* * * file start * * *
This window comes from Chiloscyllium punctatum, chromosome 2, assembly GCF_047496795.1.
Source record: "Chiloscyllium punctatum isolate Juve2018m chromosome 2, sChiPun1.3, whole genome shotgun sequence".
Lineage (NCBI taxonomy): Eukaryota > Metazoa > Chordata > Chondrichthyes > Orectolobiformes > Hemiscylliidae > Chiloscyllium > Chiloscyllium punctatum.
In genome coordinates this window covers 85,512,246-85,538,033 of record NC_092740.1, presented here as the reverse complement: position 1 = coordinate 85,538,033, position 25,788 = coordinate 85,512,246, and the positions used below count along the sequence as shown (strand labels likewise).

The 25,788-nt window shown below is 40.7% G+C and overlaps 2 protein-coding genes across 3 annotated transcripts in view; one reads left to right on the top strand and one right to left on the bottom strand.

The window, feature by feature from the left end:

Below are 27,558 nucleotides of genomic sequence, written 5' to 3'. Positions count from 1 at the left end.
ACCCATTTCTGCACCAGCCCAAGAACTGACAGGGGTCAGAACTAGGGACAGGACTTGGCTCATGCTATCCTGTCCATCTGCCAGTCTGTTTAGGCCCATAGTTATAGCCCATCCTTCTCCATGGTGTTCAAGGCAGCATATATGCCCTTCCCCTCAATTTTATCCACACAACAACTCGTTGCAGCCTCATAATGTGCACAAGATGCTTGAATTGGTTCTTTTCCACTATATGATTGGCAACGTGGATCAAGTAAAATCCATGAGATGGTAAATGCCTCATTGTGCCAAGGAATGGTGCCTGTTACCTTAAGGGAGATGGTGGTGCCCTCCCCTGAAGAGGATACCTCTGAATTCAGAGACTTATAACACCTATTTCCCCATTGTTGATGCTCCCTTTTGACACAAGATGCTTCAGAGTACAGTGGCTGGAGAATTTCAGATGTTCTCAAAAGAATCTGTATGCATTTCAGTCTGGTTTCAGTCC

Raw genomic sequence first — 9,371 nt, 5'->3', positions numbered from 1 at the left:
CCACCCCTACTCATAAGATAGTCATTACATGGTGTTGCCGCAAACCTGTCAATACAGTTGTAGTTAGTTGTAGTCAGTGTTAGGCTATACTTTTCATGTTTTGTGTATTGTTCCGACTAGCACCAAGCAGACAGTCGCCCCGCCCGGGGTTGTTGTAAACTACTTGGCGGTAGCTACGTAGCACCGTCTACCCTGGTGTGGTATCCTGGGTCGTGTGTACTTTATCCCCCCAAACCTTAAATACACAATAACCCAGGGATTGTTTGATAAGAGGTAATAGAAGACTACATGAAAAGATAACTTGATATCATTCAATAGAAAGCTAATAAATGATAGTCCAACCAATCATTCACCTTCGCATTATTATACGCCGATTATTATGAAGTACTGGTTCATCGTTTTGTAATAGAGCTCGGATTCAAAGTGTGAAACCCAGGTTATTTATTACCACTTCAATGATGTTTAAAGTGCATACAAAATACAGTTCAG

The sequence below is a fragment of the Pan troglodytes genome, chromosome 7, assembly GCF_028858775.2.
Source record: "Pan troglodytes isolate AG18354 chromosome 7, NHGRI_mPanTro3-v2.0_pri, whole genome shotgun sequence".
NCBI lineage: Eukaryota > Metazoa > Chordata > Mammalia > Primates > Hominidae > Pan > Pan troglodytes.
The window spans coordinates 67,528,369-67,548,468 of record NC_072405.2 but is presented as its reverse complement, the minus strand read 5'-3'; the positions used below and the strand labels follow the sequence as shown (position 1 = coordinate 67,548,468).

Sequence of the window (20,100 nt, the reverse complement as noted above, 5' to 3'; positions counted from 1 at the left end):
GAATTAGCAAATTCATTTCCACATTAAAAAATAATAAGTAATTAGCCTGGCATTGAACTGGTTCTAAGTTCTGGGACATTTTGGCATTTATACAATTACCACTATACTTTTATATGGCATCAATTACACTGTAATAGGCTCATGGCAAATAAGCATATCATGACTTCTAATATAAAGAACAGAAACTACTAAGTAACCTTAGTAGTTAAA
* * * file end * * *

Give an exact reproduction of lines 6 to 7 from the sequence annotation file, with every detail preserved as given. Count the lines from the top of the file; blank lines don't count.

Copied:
The window, feature by feature from the left end:

Below are 27,558 nucleotides of genomic sequence, written 5' to 3'. Positions count from 1 at the left end.